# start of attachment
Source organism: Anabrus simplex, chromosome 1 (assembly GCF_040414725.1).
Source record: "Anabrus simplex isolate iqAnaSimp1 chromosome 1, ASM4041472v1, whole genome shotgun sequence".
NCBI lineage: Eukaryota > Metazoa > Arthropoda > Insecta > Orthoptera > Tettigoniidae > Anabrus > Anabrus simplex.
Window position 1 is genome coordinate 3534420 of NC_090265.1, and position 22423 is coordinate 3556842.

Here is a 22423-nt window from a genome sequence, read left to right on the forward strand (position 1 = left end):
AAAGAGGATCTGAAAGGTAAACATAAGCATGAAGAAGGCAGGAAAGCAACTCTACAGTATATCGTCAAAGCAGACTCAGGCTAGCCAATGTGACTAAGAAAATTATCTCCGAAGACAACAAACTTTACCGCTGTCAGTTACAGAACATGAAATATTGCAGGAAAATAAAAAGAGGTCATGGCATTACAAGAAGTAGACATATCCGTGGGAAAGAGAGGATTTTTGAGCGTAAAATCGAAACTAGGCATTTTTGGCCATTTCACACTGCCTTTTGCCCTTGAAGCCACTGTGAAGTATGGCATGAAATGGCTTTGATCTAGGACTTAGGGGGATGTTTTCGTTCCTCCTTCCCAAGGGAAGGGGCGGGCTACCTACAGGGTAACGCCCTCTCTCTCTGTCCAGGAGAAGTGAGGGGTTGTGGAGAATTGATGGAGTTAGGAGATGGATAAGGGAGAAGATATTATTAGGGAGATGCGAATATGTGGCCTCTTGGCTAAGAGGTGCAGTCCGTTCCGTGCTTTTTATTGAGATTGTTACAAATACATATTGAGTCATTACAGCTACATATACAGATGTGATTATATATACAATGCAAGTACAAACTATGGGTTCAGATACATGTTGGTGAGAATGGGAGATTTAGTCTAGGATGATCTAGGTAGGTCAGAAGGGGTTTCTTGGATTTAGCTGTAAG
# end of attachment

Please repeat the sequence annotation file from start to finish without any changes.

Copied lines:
Source organism: Anabrus simplex, chromosome 1 (assembly GCF_040414725.1).
Source record: "Anabrus simplex isolate iqAnaSimp1 chromosome 1, ASM4041472v1, whole genome shotgun sequence".
NCBI lineage: Eukaryota > Metazoa > Arthropoda > Insecta > Orthoptera > Tettigoniidae > Anabrus > Anabrus simplex.
Window position 1 is genome coordinate 3534420 of NC_090265.1, and position 22423 is coordinate 3556842.

Here is a 22423-nt window from a genome sequence, read left to right on the forward strand (position 1 = left end):
AAAGAGGATCTGAAAGGTAAACATAAGCATGAAGAAGGCAGGAAAGCAACTCTACAGTATATCGTCAAAGCAGACTCAGGCTAGCCAATGTGACTAAGAAAATTATCTCCGAAGACAACAAACTTTACCGCTGTCAGTTACAGAACATGAAATATTGCAGGAAAATAAAAAGAGGTCATGGCATTACAAGAAGTAGACATATCCGTGGGAAAGAGAGGATTTTTGAGCGTAAAATCGAAACTAGGCATTTTTGGCCATTTCACACTGCCTTTTGCCCTTGAAGCCACTGTGAAGTATGGCATGAAATGGCTTTGATCTAGGACTTAGGGGGATGTTTTCGTTCCTCCTTCCCAAGGGAAGGGGCGGGCTACCTACAGGGTAACGCCCTCTCTCTCTGTCCAGGAGAAGTGAGGGGTTGTGGAGAATTGATGGAGTTAGGAGATGGATAAGGGAGAAGATATTATTAGGGAGATGCGAATATGTGGCCTCTTGGCTAAGAGGTGCAGTCCGTTCCGTGCTTTTTATTGAGATTGTTACAAATACATATTGAGTCATTACAGCTACATATACAGATGTGATTATATATACAATGCAAGTACAAACTATGGGTTCAGATACATGTTGGTGAGAATGGGAGATTTAGTCTAGGATGATCTAGGTAGGTCAGAAGGGGTTTCTTGGATTTAGCTGTAAG